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Black police patrol cars are in appropriate for city law enforcement

I had the pleasure this year of spending most of April through mid-October in Maine. I drove back and forth to Baltimore quite a bit, over 12,000 miles. I noticed various state patrols had switched to the black, "bad boy" cars with the new low profile light array, which seemed clever and sensible for troopers primarily on highway patrol, as the cars from the rear are not initially distinguishable from civilians with roof racks. But for a city police force? ("City police shifting from white to black patrol cars," Nov. 14.)

I can imagine how officers must feel about driving the smaller cars that replaced the Biscaynes and Crown Victorias. But this is not a good substitution.

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The white-with-blue-markings are highly distinguishable and visible, and that is a good thing. Ninety-nine percent of the time there should not be high speed pursuit, which itself may violate department policies, since high speed pursuits seem to end in tragic unintended consequence accidents. How many cars on an average are in shops for body repair? We can all attest seeing daily patrol cars with body damage and/or back on the streets with unpainted body repairs.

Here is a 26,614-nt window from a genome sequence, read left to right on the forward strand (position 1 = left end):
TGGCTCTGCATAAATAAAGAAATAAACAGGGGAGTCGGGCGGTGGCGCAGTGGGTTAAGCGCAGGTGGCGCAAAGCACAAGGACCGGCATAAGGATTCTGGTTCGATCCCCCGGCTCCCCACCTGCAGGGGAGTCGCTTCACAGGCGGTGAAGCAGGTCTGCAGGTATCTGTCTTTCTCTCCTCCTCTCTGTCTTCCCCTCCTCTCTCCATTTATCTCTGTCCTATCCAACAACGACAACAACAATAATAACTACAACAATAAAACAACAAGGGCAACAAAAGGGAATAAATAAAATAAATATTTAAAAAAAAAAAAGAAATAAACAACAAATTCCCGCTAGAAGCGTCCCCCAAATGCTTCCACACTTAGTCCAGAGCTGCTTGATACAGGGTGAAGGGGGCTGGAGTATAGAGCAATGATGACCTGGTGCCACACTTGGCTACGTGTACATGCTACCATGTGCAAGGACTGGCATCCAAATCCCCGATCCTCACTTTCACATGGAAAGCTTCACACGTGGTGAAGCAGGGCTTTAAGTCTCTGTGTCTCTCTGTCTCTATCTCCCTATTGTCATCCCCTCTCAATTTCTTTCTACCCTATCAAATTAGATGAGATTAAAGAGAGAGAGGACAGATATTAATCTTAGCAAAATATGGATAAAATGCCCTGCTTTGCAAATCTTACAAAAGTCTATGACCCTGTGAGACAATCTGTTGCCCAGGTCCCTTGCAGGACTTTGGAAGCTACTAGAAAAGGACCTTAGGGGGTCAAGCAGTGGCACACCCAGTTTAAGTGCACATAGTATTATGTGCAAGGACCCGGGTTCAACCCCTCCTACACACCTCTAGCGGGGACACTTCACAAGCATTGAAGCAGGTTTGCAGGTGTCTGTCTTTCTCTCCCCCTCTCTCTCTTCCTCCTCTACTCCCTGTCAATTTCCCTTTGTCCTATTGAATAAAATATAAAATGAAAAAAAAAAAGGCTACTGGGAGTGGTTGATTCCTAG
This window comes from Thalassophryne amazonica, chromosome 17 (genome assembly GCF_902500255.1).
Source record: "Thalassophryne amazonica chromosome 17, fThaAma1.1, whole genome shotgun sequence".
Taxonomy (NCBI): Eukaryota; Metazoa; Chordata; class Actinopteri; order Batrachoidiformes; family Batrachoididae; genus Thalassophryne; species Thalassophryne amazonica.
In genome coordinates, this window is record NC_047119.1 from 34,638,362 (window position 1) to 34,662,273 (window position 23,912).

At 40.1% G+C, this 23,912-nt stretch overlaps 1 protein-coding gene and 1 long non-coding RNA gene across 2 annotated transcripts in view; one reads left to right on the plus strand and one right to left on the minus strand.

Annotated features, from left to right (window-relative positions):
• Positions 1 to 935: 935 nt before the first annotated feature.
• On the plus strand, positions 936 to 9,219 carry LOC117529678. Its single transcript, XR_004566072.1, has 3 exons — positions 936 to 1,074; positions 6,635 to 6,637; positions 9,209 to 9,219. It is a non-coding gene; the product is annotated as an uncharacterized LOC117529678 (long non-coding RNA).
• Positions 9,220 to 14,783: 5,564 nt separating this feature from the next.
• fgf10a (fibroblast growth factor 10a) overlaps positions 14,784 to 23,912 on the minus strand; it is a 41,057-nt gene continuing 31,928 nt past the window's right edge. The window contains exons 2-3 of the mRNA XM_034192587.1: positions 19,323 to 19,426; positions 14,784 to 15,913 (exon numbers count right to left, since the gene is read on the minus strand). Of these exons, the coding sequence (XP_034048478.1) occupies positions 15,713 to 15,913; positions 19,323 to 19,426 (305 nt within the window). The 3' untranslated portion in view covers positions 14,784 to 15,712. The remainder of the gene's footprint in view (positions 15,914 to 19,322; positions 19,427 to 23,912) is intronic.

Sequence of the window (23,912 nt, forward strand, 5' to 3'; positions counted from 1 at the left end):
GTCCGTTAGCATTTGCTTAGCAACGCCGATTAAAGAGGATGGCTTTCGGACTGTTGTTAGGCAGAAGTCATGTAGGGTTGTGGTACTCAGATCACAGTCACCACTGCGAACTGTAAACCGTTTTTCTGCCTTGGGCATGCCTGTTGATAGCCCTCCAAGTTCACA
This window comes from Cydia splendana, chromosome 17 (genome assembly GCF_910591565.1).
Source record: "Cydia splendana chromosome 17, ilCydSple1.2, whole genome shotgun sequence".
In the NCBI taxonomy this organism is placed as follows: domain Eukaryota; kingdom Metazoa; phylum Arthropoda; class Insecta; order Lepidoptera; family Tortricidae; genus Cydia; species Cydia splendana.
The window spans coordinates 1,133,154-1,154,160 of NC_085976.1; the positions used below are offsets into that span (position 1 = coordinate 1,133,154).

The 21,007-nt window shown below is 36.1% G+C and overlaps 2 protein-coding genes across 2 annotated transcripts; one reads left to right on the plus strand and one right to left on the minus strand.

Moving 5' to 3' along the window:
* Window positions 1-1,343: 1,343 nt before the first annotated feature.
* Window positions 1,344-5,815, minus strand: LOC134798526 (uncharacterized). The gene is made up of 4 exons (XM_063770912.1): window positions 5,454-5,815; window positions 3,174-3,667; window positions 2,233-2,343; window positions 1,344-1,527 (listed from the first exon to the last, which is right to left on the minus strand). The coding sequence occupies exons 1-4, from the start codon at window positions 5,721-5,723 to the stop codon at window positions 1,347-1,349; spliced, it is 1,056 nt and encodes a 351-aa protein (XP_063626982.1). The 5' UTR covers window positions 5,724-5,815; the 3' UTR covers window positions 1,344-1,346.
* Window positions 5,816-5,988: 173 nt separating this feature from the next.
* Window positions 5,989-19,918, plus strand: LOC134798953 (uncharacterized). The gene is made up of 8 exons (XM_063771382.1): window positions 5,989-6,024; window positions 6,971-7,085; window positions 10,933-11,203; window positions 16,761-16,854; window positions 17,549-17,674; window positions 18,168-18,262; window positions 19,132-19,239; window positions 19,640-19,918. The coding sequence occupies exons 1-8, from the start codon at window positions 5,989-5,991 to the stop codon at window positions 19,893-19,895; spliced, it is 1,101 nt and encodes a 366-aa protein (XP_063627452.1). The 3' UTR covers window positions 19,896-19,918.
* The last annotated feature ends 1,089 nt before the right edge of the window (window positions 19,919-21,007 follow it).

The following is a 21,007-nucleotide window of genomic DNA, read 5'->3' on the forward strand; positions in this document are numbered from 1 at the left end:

The comments from the police officials seem to mirror a teenage, muscle car response. Keep the primarily white patrol cars. I want to be easily able to identify who is police and who is not.

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David Kinne, Baltimore

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